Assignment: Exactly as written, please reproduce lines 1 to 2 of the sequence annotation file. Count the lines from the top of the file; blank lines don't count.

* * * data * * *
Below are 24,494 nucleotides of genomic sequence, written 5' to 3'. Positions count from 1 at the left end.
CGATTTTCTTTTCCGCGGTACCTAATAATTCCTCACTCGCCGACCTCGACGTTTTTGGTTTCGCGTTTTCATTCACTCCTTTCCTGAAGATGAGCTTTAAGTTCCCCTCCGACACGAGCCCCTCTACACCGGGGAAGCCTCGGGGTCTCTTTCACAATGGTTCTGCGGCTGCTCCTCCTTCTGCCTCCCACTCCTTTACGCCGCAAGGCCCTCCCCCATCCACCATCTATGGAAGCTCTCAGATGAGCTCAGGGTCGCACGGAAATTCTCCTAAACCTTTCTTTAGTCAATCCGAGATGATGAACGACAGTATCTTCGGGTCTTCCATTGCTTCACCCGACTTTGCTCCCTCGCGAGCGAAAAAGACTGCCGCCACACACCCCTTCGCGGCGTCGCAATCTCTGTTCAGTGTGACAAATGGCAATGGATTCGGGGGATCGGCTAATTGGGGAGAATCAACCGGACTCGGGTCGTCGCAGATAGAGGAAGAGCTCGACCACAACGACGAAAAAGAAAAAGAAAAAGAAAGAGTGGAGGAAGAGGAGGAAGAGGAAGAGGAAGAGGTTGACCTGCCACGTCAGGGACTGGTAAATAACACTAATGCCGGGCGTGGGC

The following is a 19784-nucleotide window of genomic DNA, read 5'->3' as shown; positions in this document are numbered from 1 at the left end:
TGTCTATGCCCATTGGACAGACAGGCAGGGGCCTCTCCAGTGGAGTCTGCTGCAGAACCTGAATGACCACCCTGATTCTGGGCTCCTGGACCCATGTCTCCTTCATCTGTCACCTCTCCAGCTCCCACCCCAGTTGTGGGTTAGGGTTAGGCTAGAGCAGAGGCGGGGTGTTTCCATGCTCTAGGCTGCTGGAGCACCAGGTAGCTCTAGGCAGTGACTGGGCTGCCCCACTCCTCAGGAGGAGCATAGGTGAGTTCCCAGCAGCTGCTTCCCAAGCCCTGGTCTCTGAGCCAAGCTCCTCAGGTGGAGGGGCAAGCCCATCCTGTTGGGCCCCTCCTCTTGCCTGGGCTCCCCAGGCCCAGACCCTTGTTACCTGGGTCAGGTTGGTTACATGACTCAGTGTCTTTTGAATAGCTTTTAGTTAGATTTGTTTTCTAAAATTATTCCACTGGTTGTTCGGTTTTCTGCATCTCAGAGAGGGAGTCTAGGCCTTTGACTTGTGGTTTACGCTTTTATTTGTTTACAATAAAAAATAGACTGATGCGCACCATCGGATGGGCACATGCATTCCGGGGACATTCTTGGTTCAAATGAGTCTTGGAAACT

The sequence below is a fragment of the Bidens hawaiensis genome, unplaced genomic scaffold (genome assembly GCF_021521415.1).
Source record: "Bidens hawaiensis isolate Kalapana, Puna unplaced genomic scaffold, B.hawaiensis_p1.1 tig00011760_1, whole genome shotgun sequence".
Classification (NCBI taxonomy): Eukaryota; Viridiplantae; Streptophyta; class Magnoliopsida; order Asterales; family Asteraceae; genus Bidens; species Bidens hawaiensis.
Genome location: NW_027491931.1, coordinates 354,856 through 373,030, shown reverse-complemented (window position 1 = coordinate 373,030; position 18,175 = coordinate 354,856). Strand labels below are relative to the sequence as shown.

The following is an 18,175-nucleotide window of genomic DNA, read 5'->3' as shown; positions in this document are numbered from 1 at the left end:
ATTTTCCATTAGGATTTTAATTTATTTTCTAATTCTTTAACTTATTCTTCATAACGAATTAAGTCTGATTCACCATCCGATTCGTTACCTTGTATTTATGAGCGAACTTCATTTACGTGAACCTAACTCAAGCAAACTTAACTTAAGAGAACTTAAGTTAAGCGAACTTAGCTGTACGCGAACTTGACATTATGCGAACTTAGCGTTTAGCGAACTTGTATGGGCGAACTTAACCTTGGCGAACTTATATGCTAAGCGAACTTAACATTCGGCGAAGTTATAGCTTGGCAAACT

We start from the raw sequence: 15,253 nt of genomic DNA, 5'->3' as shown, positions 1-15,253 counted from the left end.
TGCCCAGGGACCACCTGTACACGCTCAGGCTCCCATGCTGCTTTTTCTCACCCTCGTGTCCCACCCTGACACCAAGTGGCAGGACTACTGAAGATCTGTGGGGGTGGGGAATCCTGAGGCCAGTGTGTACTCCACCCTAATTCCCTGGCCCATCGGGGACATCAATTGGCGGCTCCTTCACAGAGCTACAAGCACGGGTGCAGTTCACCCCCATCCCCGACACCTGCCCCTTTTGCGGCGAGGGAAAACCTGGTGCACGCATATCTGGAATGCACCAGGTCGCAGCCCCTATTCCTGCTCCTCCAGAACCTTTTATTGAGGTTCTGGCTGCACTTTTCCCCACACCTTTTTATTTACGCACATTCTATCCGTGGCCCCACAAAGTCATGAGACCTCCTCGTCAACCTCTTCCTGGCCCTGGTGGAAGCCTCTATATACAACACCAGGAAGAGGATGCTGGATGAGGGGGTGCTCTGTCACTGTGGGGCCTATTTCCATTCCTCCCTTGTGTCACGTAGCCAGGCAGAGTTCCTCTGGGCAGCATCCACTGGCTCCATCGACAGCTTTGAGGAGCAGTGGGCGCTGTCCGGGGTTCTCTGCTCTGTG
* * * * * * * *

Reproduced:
Below are 24,494 nucleotides of genomic sequence, written 5' to 3'. Positions count from 1 at the left end.
CGATTTTCTTTTCCGCGGTACCTAATAATTCCTCACTCGCCGACCTCGACGTTTTTGGTTTCGCGTTTTCATTCACTCCTTTCCTGAAGATGAGCTTTAAGTTCCCCTCCGACACGAGCCCCTCTACACCGGGGAAGCCTCGGGGTCTCTTTCACAATGGTTCTGCGGCTGCTCCTCCTTCTGCCTCCCACTCCTTTACGCCGCAAGGCCCTCCCCCATCCACCATCTATGGAAGCTCTCAGATGAGCTCAGGGTCGCACGGAAATTCTCCTAAACCTTTCTTTAGTCAATCCGAGATGATGAACGACAGTATCTTCGGGTCTTCCATTGCTTCACCCGACTTTGCTCCCTCGCGAGCGAAAAAGACTGCCGCCACACACCCCTTCGCGGCGTCGCAATCTCTGTTCAGTGTGACAAATGGCAATGGATTCGGGGGATCGGCTAATTGGGGAGAATCAACCGGACTCGGGTCGTCGCAGATAGAGGAAGAGCTCGACCACAACGACGAAAAAGAAAAAGAAAAAGAAAGAGTGGAGGAAGAGGAGGAAGAGGAAGAGGAAGAGGTTGACCTGCCACGTCAGGGACTGGTAAATAACACTAATGCCGGGCGTGGGC